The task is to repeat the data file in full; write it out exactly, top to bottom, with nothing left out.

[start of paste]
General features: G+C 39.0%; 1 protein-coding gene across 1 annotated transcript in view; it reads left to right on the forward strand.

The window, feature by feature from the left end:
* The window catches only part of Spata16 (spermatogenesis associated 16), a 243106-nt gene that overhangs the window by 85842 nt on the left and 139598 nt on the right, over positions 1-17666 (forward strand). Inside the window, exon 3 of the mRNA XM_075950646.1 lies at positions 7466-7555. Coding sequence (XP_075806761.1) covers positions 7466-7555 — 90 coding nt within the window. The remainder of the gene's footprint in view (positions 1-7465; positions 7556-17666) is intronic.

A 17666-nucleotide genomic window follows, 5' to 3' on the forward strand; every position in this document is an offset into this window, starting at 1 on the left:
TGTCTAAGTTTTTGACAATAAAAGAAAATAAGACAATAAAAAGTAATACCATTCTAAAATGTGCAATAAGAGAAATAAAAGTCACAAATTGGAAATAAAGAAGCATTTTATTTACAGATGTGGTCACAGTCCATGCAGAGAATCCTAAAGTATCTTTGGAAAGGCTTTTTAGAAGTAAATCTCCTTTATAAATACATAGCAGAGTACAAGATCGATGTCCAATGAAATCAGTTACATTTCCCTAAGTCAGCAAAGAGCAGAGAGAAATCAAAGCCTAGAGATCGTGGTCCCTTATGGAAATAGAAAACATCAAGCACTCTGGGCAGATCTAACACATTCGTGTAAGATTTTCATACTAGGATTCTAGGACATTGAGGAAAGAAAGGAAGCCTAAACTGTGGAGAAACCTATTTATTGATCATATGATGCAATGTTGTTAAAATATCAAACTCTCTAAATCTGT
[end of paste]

General features: G+C 39.0%; 1 protein-coding gene across 1 annotated transcript in view; it reads left to right on the forward strand.

The window, feature by feature from the left end:
* The window catches only part of Spata16 (spermatogenesis associated 16), a 243106-nt gene that overhangs the window by 85842 nt on the left and 139598 nt on the right, over positions 1-17666 (forward strand). Inside the window, exon 3 of the mRNA XM_075950646.1 lies at positions 7466-7555. Coding sequence (XP_075806761.1) covers positions 7466-7555 — 90 coding nt within the window. The remainder of the gene's footprint in view (positions 1-7465; positions 7556-17666) is intronic.

A 17666-nucleotide genomic window follows, 5' to 3' on the forward strand; every position in this document is an offset into this window, starting at 1 on the left:
TGTCTAAGTTTTTGACAATAAAAGAAAATAAGACAATAAAAAGTAATACCATTCTAAAATGTGCAATAAGAGAAATAAAAGTCACAAATTGGAAATAAAGAAGCATTTTATTTACAGATGTGGTCACAGTCCATGCAGAGAATCCTAAAGTATCTTTGGAAAGGCTTTTTAGAAGTAAATCTCCTTTATAAATACATAGCAGAGTACAAGATCGATGTCCAATGAAATCAGTTACATTTCCCTAAGTCAGCAAAGAGCAGAGAGAAATCAAAGCCTAGAGATCGTGGTCCCTTATGGAAATAGAAAACATCAAGCACTCTGGGCAGATCTAACACATTCGTGTAAGATTTTCATACTAGGATTCTAGGACATTGAGGAAAGAAAGGAAGCCTAAACTGTGGAGAAACCTATTTATTGATCATATGATGCAATGTTGTTAAAATATCAAACTCTCTAAATCTGT